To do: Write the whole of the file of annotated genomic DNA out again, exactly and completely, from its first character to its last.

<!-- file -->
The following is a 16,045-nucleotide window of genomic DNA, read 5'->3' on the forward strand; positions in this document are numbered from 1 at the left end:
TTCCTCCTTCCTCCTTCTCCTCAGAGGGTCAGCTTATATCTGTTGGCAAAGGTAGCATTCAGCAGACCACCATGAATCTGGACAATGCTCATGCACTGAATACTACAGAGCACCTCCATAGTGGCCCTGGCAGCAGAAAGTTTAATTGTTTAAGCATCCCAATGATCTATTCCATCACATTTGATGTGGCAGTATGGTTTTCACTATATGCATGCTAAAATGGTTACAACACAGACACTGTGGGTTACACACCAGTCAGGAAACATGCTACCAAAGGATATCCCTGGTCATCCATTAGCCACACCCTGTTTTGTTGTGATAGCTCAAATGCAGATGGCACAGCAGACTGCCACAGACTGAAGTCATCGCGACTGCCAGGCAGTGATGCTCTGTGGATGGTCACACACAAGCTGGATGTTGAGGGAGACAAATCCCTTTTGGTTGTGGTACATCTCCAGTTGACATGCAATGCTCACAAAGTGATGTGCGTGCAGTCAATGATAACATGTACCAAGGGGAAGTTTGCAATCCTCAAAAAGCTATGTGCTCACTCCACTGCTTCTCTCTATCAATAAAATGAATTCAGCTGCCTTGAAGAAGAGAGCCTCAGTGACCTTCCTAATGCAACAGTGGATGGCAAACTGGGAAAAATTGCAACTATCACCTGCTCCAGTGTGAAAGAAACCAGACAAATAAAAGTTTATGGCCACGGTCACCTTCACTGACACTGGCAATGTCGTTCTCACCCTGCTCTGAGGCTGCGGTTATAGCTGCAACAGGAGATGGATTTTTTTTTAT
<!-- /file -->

The following is a 16,045-nucleotide window of genomic DNA, read 5'->3' on the forward strand; positions in this document are numbered from 1 at the left end:
TTCCTCCTTCCTCCTTCTCCTCAGAGGGTCAGCTTATATCTGTTGGCAAAGGTAGCATTCAGCAGACCACCATGAATCTGGACAATGCTCATGCACTGAATACTACAGAGCACCTCCATAGTGGCCCTGGCAGCAGAAAGTTTAATTGTTTAAGCATCCCAATGATCTATTCCATCACATTTGATGTGGCAGTATGGTTTTCACTATATGCATGCTAAAATGGTTACAACACAGACACTGTGGGTTACACACCAGTCAGGAAACATGCTACCAAAGGATATCCCTGGTCATCCATTAGCCACACCCTGTTTTGTTGTGATAGCTCAAATGCAGATGGCACAGCAGACTGCCACAGACTGAAGTCATCGCGACTGCCAGGCAGTGATGCTCTGTGGATGGTCACACACAAGCTGGATGTTGAGGGAGACAAATCCCTTTTGGTTGTGGTACATCTCCAGTTGACATGCAATGCTCACAAAGTGATGTGCGTGCAGTCAATGATAACATGTACCAAGGGGAAGTTTGCAATCCTCAAAAAGCTATGTGCTCACTCCACTGCTTCTCTCTATCAATAAAATGAATTCAGCTGCCTTGAAGAAGAGAGCCTCAGTGACCTTCCTAATGCAACAGTGGATGGCAAACTGGGAAAAATTGCAACTATCACCTGCTCCAGTGTGAAAGAAACCAGACAAATAAAAGTTTATGGCCACGGTCACCTTCACTGACACTGGCAATGTCGTTCTCACCCTGCTCTGAGGCTGCGGTTATAGCTGCAACAGGAGATGGATTTTTTTTTAT